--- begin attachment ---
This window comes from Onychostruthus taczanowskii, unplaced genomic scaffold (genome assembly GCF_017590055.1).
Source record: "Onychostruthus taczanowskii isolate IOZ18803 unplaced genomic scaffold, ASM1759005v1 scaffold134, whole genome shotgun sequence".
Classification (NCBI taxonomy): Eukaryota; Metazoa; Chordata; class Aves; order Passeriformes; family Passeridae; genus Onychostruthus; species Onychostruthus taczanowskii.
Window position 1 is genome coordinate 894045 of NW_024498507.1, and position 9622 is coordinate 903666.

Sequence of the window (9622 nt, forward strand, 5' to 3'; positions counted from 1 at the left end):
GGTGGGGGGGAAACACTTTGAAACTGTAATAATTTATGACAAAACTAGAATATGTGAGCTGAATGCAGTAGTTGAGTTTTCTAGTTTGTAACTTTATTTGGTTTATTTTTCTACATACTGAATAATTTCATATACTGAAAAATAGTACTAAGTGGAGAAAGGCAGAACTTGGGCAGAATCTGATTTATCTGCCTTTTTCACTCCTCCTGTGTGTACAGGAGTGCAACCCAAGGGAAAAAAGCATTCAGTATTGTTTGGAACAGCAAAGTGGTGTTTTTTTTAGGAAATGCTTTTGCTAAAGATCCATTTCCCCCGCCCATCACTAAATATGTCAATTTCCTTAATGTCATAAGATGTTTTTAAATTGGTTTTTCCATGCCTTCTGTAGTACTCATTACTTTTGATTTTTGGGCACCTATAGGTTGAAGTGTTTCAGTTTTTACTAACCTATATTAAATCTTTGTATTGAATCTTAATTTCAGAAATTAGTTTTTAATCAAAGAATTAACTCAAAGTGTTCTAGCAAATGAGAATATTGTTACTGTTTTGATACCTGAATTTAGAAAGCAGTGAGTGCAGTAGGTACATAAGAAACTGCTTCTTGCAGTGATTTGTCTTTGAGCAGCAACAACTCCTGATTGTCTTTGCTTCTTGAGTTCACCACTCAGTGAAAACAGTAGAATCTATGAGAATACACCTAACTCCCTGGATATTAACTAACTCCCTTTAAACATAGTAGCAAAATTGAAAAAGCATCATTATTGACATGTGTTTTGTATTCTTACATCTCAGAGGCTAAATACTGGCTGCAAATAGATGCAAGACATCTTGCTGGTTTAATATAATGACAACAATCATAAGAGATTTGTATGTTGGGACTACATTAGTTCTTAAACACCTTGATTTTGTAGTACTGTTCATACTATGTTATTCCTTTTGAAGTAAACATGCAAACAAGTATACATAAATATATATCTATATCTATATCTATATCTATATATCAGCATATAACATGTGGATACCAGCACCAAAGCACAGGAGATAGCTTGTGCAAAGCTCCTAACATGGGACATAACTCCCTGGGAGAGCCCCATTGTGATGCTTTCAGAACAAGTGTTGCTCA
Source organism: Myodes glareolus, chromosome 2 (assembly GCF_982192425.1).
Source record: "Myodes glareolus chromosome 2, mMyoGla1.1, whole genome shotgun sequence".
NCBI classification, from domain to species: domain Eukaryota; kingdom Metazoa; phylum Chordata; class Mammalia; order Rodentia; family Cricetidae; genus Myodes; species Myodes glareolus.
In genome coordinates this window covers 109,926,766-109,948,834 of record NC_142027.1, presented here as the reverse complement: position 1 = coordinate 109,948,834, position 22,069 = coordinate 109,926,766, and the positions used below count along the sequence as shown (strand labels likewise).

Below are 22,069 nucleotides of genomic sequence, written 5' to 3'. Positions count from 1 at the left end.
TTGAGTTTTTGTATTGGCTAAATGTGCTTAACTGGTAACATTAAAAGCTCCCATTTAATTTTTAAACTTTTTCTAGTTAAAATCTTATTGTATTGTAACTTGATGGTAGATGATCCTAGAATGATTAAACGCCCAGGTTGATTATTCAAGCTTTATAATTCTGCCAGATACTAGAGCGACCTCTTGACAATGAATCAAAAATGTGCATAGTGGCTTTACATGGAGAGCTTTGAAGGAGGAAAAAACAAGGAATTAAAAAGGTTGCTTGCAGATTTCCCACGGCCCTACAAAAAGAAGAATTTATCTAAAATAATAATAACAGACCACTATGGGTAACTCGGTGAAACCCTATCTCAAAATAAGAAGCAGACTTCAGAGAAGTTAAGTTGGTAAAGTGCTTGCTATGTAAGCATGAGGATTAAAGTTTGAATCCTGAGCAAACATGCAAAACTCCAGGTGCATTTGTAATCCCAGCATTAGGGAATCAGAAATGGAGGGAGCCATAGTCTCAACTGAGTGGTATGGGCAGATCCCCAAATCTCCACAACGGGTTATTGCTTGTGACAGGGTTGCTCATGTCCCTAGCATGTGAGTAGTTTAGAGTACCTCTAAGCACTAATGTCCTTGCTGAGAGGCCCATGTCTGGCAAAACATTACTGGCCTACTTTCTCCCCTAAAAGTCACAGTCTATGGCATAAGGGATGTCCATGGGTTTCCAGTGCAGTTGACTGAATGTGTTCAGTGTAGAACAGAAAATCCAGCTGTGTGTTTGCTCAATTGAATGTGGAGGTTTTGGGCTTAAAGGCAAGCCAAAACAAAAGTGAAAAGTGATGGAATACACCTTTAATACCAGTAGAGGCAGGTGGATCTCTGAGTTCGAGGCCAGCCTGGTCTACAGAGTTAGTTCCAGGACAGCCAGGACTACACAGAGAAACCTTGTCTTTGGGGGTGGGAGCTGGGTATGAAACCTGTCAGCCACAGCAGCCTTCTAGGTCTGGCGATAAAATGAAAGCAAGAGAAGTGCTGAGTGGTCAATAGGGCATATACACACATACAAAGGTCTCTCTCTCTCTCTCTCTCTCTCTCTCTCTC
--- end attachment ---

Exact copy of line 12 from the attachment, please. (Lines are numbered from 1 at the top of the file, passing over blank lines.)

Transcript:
TTGAGTTTTTGTATTGGCTAAATGTGCTTAACTGGTAACATTAAAAGCTCCCATTTAATTTTTAAACTTTTTCTAGTTAAAATCTTATTGTATTGTAACTTGATGGTAGATGATCCTAGAATGATTAAACGCCCAGGTTGATTATTCAAGCTTTATAATTCTGCCAGATACTAGAGCGACCTCTTGACAATGAATCAAAAATGTGCATAGTGGCTTTACATGGAGAGCTTTGAAGGAGGAAAAAACAAGGAATTAAAAAGGTTGCTTGCAGATTTCCCACGGCCCTACAAAAAGAAGAATTTATCTAAAATAATAATAACAGACCACTATGGGTAACTCGGTGAAACCCTATCTCAAAATAAGAAGCAGACTTCAGAGAAGTTAAGTTGGTAAAGTGCTTGCTATGTAAGCATGAGGATTAAAGTTTGAATCCTGAGCAAACATGCAAAACTCCAGGTGCATTTGTAATCCCAGCATTAGGGAATCAGAAATGGAGGGAGCCATAGTCTCAACTGAGTGGTATGGGCAGATCCCCAAATCTCCACAACGGGTTATTGCTTGTGACAGGGTTGCTCATGTCCCTAGCATGTGAGTAGTTTAGAGTACCTCTAAGCACTAATGTCCTTGCTGAGAGGCCCATGTCTGGCAAAACATTACTGGCCTACTTTCTCCCCTAAAAGTCACAGTCTATGGCATAAGGGATGTCCATGGGTTTCCAGTGCAGTTGACTGAATGTGTTCAGTGTAGAACAGAAAATCCAGCTGTGTGTTTGCTCAATTGAATGTGGAGGTTTTGGGCTTAAAGGCAAGCCAAAACAAAAGTGAAAAGTGATGGAATACACCTTTAATACCAGTAGAGGCAGGTGGATCTCTGAGTTCGAGGCCAGCCTGGTCTACAGAGTTAGTTCCAGGACAGCCAGGACTACACAGAGAAACCTTGTCTTTGGGGGTGGGAGCTGGGTATGAAACCTGTCAGCCACAGCAGCCTTCTAGGTCTGGCGATAAAATGAAAGCAAGAGAAGTGCTGAGTGGTCAATAGGGCATATACACACATACAAAGGTCTCTCTCTCTCTCTCTCTCTCTCTCTCTCTC